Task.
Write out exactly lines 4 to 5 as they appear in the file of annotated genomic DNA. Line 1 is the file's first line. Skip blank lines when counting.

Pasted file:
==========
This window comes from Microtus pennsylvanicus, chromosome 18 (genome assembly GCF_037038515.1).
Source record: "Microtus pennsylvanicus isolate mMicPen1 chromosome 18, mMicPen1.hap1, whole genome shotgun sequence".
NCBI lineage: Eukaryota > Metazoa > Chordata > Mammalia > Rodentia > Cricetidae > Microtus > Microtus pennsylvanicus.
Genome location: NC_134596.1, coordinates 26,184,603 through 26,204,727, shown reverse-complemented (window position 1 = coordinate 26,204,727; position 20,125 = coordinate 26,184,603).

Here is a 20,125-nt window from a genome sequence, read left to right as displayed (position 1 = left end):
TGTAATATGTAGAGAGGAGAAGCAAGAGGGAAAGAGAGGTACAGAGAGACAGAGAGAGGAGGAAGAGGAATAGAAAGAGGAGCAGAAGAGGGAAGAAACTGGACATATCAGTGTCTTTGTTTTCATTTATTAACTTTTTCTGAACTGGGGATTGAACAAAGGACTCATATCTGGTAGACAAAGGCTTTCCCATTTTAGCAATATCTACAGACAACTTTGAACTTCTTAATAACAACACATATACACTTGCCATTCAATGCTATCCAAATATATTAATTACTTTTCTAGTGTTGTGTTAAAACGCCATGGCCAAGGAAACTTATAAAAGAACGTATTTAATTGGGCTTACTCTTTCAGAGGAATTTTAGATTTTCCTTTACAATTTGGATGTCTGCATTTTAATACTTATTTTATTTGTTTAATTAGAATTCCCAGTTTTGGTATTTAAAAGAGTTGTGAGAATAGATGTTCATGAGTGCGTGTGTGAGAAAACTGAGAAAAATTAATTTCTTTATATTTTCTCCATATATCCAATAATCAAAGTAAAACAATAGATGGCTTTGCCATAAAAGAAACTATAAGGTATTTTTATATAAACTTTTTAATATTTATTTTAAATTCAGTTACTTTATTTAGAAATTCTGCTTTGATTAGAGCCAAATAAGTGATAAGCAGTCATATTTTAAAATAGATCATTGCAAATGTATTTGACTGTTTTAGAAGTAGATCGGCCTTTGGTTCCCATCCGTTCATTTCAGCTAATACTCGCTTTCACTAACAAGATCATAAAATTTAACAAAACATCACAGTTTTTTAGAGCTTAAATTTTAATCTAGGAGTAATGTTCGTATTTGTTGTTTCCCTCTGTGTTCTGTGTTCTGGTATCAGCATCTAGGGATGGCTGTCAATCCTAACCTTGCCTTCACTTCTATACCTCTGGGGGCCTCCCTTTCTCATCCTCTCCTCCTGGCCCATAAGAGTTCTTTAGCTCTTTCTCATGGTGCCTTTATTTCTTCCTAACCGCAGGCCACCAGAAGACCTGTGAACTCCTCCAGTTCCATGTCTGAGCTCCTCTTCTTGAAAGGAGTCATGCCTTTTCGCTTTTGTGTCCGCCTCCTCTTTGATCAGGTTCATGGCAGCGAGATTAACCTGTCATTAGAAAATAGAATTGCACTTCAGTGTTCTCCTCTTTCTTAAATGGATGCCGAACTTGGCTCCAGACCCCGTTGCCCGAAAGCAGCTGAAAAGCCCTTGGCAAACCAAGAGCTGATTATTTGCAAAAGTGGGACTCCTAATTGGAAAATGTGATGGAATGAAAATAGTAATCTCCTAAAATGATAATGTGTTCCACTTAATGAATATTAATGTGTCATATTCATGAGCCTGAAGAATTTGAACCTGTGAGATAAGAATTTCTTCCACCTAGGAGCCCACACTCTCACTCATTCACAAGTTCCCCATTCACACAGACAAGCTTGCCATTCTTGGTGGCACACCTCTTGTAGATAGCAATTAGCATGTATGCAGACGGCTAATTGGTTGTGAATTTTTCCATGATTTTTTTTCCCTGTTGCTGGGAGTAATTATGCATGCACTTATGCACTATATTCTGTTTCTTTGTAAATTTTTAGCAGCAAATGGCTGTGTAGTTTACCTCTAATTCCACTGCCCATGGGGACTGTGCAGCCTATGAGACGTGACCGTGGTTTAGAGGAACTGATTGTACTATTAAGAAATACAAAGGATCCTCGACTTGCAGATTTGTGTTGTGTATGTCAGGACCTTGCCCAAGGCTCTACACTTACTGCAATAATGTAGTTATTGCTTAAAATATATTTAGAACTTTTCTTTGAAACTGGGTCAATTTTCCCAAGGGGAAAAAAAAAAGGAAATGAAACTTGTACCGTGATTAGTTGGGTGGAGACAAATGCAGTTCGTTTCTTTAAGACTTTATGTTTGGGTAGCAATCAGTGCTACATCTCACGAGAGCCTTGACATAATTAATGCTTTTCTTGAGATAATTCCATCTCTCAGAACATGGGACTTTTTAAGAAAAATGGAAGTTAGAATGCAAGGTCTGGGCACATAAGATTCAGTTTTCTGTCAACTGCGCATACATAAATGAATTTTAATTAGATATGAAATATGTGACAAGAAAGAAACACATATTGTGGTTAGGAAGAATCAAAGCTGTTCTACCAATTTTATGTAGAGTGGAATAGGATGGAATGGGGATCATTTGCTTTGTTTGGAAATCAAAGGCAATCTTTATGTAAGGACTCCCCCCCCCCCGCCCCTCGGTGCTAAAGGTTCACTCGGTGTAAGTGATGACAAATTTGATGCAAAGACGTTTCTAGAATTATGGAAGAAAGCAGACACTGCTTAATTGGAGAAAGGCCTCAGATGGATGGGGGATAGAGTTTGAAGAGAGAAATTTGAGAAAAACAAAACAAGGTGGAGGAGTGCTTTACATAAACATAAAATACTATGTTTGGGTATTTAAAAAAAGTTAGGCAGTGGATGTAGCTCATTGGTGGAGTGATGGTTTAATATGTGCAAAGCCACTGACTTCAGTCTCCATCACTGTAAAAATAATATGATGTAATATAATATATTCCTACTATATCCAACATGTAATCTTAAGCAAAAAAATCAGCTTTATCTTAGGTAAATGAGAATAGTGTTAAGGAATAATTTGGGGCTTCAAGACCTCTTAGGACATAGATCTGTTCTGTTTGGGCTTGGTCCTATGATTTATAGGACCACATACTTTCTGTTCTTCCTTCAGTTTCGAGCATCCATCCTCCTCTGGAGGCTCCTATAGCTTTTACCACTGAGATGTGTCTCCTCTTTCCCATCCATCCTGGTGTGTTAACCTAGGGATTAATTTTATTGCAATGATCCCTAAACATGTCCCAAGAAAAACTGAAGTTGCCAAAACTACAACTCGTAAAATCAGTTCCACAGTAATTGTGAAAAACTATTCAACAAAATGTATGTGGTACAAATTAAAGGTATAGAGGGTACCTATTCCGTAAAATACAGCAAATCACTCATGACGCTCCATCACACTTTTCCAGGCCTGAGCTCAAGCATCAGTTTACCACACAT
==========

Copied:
Genome location: NC_134596.1, coordinates 26,184,603 through 26,204,727, shown reverse-complemented (window position 1 = coordinate 26,204,727; position 20,125 = coordinate 26,184,603).

Here is a 20,125-nt window from a genome sequence, read left to right as displayed (position 1 = left end):